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In Memory of Marshall J. Bouldin III

Friday, November 16, 2012   (0 Comments)
Posted by: Alumni Relations
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Marshall J. Bouldin III (SACI 1941-1946), a Mississippi portrait artist whose paintings hung in the White House and the halls of Congress, and whose subjects included 20th-century Southern political leaders, President Richard M. Nixon’s daughters and William Faulkner, died on Monday in Memphis. He was 89.

Having one’s portrait painted by Mr. Bouldin was for many decades considered one of the ultimate perks of power in the South. He painted investment bankers in Nashville and prominent developers in Atlanta; Senator John C. Stennis of Mississippi; Representative Claude Pepper of Florida; and Jim Wright of Texas, the speaker of the House. And he painted Ronald McNair, a crew member killed in the explosion of the space shuttle Challenger; the portrait hangs in the planetarium named for him in Jackson, Miss.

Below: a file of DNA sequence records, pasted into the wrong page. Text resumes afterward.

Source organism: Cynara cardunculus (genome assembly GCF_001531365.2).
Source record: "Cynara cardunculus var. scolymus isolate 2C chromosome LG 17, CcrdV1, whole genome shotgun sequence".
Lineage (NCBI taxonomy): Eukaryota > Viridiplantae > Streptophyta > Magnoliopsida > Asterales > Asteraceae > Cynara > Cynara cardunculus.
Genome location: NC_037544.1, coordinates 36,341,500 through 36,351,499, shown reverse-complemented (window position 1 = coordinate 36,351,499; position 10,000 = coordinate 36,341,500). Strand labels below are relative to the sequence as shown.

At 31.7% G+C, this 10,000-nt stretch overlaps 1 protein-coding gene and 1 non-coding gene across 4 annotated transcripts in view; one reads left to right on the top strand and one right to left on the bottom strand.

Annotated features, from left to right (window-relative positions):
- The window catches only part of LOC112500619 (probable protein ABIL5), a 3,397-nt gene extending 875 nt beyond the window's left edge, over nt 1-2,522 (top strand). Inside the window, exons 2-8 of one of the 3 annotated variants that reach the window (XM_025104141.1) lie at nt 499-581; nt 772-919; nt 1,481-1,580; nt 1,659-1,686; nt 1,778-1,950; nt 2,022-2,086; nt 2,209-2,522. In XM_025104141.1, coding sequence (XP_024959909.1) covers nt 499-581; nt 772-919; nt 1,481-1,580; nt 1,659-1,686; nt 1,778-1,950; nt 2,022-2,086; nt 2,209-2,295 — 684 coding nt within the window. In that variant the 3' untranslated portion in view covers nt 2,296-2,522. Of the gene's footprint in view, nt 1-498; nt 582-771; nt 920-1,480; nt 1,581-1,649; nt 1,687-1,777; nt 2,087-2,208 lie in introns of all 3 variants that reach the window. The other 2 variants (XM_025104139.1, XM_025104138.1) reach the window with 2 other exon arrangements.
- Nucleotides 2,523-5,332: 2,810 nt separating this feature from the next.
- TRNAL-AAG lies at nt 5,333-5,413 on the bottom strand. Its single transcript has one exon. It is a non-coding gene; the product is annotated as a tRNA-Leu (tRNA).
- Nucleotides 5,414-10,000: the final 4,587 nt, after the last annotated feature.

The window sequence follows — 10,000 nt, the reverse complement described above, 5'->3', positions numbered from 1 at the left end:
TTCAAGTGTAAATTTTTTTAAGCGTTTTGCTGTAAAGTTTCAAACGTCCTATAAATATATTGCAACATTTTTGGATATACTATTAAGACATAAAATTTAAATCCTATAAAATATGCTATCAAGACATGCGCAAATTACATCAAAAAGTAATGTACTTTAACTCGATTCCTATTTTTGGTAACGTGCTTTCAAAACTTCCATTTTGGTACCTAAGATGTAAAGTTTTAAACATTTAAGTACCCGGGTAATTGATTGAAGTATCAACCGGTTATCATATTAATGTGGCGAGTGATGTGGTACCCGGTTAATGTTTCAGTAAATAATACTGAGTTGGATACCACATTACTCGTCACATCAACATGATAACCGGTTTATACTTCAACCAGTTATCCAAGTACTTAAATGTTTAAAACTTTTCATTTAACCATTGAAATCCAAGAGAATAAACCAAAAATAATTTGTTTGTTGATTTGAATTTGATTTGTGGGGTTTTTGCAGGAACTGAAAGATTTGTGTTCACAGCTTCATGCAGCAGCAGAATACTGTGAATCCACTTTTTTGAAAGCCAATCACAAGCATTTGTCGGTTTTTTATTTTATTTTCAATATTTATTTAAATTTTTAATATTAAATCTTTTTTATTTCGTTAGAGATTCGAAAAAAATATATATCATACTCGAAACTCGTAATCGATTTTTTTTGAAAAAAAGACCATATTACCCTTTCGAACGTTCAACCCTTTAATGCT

Mr. Bouldin, the son of the most prominent cotton farmer in Clarksdale, was in his 30s before he fully committed to becoming an artist. He had studied at the School of the Art Institute of Chicago and worked as an illustrator in New York for a few years, but then returned to Clarksdale to manage the family’s cotton farm in the early 1950s.

"I knew I wasn’t cut out to be a farmer,” he said in an interview with American Artist magazine in 1991. "I came to the conclusion that I was meant to be a portrait painter; I loved art and I loved people, and portraiture was the natural expression of my interests.”

Read more about Mr. Bouldin's life and work in the New York Times.

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